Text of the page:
THE BLOG
02/22/2007 05:08 pm ET Updated May 25, 2011

The Worst Place to Be a Kid

The story played big in Brunei, Georgia, Thailand, Seychelles, not to mention most of Europe. It did not play in New York or Washington. The Christian Science Monitor, Wall Street Journal, Dallas Morning News, San Francisco Chronicle all overlooked it. It snuck into San Diego, Los Angeles and Atlanta but few other major- or mid-market papers. The Washington Post carried an AP wire story as did papers in Concord, NH, Casper, WY, Wilmington, NC, York, PA, and Aberdeen, SD. Not to denigrate any of these fine places, but, aside from DC, they are not generally thought of as media central.

The story asks the question: Where is the best rich country in the world to be a kid? UNICEF's Innocenti Research Center ranked 21 developed nations on six dimensions of child well-being. If you're a lucky kid, you're in the Netherlands and if you can't make that scene, you can settle for Sweden, Denmark, or Finland. You're worst off if you're in the United Kingdom (21st) or the United States (20th).

The English media have been all over this story. The U. S. media have not. In the U.K., stories indicted both outgoing PM Tony Blair and likely incoming PM Gordon Brown for the "shameful" state of English children. In the U.S., Brittany's bald pate and in-and-out-of-rehab antics got more ink and air time.

Whenever a report on international test scores arrives, the media all rush to report it, usually describing the U. S. performance as mediocre at best and making dire predictions about our future in the global economy unless the schools shape up. The media largely fell mute on this report that describes the conditions that make for high or low test scores. Ironically, enough, America's highest rank, 12th, came on the dimension "educational well-being" which combines test scores, educational attainment, and the transition to employment (next best U. S. rank: 17th).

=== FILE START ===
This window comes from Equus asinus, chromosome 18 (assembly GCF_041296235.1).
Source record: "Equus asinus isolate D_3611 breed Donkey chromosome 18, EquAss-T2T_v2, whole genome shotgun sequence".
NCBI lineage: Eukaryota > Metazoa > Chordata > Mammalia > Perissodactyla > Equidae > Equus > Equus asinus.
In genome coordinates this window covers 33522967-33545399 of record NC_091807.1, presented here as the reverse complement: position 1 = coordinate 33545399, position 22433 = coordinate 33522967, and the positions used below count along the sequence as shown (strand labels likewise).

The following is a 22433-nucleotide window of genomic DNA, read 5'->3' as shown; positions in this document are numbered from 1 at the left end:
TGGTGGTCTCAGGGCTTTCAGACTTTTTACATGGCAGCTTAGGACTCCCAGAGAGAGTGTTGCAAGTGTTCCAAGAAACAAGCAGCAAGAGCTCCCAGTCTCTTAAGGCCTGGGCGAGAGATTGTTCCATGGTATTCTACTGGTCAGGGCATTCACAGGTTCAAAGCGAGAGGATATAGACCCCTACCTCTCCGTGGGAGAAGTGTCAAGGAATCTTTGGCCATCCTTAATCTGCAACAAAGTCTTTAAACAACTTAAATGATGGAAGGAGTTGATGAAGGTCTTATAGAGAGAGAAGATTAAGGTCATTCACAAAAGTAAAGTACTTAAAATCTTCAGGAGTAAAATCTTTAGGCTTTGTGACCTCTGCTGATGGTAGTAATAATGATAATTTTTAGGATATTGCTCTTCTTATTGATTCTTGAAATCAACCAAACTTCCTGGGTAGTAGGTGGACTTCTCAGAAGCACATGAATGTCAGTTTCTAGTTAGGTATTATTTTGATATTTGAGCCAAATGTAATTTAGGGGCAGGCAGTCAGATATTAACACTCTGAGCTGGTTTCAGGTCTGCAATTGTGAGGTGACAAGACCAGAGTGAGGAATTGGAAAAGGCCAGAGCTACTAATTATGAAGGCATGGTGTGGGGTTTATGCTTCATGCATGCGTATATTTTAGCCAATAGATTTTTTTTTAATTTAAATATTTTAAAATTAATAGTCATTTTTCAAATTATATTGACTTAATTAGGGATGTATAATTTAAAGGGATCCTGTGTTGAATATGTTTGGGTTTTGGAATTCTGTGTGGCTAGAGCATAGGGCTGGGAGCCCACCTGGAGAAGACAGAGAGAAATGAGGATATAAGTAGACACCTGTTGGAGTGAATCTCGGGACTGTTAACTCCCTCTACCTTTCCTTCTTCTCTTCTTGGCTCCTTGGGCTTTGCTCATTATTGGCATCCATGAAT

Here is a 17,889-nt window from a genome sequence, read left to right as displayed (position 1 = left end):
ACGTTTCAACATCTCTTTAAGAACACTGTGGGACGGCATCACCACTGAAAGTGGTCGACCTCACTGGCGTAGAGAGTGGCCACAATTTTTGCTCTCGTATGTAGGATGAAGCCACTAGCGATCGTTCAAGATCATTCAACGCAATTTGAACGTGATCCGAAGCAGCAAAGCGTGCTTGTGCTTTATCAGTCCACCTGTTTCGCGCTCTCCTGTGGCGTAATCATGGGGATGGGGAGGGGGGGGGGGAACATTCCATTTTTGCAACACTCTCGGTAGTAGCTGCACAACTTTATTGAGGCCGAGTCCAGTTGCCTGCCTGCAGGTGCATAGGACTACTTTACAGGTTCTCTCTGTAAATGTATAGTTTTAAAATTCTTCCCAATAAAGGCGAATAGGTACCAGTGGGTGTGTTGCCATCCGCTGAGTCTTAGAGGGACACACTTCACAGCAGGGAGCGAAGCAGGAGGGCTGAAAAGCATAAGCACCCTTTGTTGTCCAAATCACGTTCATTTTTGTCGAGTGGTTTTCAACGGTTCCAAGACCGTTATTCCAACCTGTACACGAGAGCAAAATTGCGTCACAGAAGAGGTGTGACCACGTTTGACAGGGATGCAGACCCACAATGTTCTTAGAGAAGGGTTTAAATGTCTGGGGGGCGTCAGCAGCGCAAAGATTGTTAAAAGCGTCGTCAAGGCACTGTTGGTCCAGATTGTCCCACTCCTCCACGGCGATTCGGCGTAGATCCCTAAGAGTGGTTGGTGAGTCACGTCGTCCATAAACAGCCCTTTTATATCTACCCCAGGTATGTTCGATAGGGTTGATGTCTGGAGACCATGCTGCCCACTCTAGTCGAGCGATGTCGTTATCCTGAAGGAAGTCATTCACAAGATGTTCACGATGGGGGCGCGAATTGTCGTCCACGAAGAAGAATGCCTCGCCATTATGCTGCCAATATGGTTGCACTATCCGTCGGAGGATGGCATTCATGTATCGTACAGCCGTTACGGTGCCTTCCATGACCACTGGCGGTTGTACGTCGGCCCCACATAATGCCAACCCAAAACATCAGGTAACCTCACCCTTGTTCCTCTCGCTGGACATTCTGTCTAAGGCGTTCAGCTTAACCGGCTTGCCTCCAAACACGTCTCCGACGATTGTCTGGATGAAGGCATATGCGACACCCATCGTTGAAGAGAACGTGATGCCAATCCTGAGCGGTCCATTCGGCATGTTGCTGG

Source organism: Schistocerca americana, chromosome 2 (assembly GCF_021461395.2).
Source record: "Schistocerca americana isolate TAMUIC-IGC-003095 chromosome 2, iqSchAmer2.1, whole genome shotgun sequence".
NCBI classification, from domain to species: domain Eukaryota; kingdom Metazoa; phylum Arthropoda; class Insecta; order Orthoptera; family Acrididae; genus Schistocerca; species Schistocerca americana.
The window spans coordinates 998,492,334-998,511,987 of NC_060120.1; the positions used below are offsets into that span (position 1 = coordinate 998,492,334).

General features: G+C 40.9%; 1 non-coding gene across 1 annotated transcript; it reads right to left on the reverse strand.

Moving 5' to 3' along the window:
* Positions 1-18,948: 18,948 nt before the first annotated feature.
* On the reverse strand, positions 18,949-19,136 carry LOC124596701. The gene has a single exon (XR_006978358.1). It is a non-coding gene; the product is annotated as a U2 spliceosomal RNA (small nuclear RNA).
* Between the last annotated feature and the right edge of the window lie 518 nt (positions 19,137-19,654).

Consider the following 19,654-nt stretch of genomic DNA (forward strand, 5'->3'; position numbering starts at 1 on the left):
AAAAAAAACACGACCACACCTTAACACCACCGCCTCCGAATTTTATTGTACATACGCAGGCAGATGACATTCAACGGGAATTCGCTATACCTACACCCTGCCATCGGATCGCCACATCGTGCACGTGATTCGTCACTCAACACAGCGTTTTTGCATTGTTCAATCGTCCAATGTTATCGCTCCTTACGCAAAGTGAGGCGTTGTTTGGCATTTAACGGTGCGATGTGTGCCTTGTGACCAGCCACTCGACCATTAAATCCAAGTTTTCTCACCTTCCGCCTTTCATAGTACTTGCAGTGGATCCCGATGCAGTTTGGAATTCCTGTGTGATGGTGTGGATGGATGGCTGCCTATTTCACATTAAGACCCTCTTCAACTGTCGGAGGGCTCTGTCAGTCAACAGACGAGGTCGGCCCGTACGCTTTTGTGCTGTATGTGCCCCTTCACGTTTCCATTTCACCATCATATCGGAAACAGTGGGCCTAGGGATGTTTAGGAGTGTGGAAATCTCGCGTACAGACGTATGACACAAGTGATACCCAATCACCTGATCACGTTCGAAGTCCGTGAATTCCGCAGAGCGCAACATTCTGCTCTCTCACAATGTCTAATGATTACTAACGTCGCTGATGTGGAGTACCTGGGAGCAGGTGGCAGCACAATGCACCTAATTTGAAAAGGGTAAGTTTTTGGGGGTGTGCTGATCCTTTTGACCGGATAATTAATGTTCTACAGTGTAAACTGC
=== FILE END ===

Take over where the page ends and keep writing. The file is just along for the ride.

In this study, the nation with by far the largest GDP per capita, finishes dead last in relative poverty, 25th (on some components of the dimensions, data were available for more than 21 nations). Among those same 25 countries, the U. S. finishes 24th in infant mortality and 22nd for low birth weight rate. If being ranked 15th of 44 nations in TIMSS 2003 8th grade mathematics is a scandal, how does one begin to describe our rankings on infant mortality and low birth weights (known to produce cognitive deficits)?

The U. S. has the most children living with step-parents and in single-parent families. It is 22nd in the percent of children who eat the main meal of the day with their parents "several times a week," 66%. Italy is first, 93% with Iceland, France, Netherlands, Switzerland and Belgium all hovering right at 90%.

And so it goes.

But not to worry. Margaret Spellings and Kati Haycock assure us that the schools alone will wipe out the achievement gap between whites and minorities and fashion for us a generation of healthy, happy people secure in their roles as citizens in a democracy. I wonder how the media will cover that.

This is not a new catastrophe brought on by recent waves of poor immigrants. Our willingness to overlook poverty and its devastation runs far back in history. In Volume II, 1967, of his Children of Crisis series, psychiatrist Robert Coles declared, "There are moments, and I believe this is one of them, when, whoever we are, observers or no, we have to throw up our hands in heaviness of heart and dismay and disgust and say, in desperation: God save them, those children; and for allowing such a state of affairs to continue, God save us, too."

UNICEF Innocenti Research Center Report Card 7, Child Poverty in Perspective: An Overview of Child Well-Being in Rich Countries.